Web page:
I've always said the alp needed more road presence, and that baby has buckets loads of it - terrific job.

Now, the 650 donk you slipped into that frame - was it a standard engine from a 650 Alp or did you play with the internals of a 600cc unit?

If it's a 650 TA unit, what mods did you need to do to the frame & wiring to get that baby to run?

Finally, when can I arrange shipping to get my machine over to you for fettling? :rolleyes: :D

As always, a splendid report on a fantastic job - thanks for sharing.

Steve T

:cool:
 

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Discussion Starter #4
not my build but a mate.

its a standard 650 engine
 

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Beautiful stuff, makes the TA look very good indeed. Just needs that stepped custom seat made into a nice flat off road style and it would be perfect, but then thats just my view:D
 

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That is definitely a great Mod. it makes the bike look right modern.
 

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Great report on a great looking bike. Got to be one of the best looking Transalps I've ever seen!
Using the original colour scheme was a touch of brilliance in my eyes. It looks like what Honda should have done with it's Transalp :thumbup:
 

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Discussion Starter #9
Here's some other bits of his work, he is an artist !!!

I'll just link em as XRV.org doesnt recognise a lot of the formatting from Adv & its a pain to sort out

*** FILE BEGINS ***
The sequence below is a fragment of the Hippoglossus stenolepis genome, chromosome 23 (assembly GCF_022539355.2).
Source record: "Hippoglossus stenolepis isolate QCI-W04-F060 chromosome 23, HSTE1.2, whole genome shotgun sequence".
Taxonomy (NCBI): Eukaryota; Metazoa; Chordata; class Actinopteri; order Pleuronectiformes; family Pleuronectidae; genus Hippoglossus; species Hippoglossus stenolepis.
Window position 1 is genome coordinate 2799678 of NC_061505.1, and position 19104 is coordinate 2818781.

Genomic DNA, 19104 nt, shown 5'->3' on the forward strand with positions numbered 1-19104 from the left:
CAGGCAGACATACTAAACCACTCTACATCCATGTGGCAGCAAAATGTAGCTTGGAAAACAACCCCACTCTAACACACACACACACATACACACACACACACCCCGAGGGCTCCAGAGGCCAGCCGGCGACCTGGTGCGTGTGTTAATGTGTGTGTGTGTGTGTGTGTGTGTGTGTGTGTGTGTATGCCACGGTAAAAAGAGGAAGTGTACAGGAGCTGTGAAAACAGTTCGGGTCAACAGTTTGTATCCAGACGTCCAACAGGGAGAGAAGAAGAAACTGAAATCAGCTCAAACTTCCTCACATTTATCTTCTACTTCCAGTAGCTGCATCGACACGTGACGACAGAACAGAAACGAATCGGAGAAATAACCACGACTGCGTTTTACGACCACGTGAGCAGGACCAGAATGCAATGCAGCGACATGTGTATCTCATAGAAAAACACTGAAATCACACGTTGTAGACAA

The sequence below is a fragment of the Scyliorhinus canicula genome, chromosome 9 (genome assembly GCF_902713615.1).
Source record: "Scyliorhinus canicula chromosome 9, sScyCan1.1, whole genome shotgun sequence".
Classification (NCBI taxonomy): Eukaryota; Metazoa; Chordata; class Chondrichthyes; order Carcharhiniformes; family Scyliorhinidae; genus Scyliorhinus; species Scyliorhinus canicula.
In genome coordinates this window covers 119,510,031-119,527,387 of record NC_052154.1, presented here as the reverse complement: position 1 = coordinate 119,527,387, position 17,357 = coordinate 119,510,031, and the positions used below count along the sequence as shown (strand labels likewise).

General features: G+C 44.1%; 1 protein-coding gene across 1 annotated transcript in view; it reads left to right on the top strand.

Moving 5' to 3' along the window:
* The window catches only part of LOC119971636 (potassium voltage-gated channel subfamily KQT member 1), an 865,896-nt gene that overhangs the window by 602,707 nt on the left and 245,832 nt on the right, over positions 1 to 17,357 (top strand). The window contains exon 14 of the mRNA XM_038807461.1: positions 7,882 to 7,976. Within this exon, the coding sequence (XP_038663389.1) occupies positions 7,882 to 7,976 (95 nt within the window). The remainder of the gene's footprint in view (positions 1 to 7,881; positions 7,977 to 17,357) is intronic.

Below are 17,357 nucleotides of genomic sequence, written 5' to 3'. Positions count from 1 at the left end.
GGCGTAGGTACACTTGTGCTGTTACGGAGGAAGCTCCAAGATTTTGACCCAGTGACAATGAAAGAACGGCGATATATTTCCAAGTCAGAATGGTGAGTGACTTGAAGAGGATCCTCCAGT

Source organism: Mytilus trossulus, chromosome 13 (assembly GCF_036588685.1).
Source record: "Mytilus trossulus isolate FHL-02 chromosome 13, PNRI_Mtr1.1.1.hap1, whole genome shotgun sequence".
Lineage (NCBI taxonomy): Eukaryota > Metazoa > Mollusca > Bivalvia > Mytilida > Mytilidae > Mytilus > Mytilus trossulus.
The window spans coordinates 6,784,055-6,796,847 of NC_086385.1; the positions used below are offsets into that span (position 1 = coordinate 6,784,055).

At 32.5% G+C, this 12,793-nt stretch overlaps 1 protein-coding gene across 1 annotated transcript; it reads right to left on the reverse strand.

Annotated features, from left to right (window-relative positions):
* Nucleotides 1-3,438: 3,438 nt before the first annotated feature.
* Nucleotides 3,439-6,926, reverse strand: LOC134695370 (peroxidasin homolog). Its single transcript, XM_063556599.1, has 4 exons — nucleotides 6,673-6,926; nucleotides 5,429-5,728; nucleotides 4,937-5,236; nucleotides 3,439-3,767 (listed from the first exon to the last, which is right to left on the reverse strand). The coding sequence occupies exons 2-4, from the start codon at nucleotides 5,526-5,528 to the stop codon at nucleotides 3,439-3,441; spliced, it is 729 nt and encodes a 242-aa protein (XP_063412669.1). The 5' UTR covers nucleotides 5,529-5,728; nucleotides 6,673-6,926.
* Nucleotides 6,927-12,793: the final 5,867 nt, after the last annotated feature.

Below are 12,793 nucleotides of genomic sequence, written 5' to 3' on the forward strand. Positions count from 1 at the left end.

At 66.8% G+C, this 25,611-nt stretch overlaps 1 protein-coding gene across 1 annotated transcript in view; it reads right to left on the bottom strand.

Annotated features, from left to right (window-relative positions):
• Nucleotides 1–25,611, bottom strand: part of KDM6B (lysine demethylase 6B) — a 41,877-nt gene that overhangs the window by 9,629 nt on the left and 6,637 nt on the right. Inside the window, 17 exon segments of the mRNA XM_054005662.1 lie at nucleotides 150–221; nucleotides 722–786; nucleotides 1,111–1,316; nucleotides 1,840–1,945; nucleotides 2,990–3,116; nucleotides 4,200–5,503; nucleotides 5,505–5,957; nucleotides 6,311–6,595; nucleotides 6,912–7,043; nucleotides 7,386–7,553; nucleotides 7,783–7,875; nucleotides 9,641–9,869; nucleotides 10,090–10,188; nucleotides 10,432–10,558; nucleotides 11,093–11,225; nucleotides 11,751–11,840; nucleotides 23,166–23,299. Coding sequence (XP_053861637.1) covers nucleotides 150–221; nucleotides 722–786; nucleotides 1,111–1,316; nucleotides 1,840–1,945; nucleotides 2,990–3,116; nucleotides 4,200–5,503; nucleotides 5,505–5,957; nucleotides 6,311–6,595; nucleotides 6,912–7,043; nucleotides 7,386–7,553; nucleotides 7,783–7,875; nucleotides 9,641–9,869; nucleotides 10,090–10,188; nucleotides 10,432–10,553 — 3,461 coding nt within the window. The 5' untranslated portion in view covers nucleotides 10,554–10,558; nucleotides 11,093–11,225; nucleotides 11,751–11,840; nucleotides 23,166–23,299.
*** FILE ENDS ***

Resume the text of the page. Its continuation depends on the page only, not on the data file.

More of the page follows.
The bike has XR600 forks & here is some more info on his rear suspension setup suspension set up

rear shock Part 1

Show us your TransAlp modifications! - Page 471 - ADVrider


rear shock Part 2

ADVrider - View Single Post - Show us your TransAlp modifications!


03 TA rear disc on 88 TA

ADVrider - View Single Post - Show us your TransAlp modifications!


Fitting 03 650 engine to 88 600

ADVrider - View Single Post - Show us your TransAlp modifications!
 

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Cant stop 'tinkering'
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lovely lookin bike and a great write up :thumbright:
 

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Hi greg.. a good bike ruined..

will take it off your hands:cool:


nice.... same high milage engine?
 

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Great write and nice bike :thumbright:
 

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Greg, could you ask your mate if he had to use the old wire round the spark plug for the RPM gauge or if he could use the original TA leads.

Cheers!! :D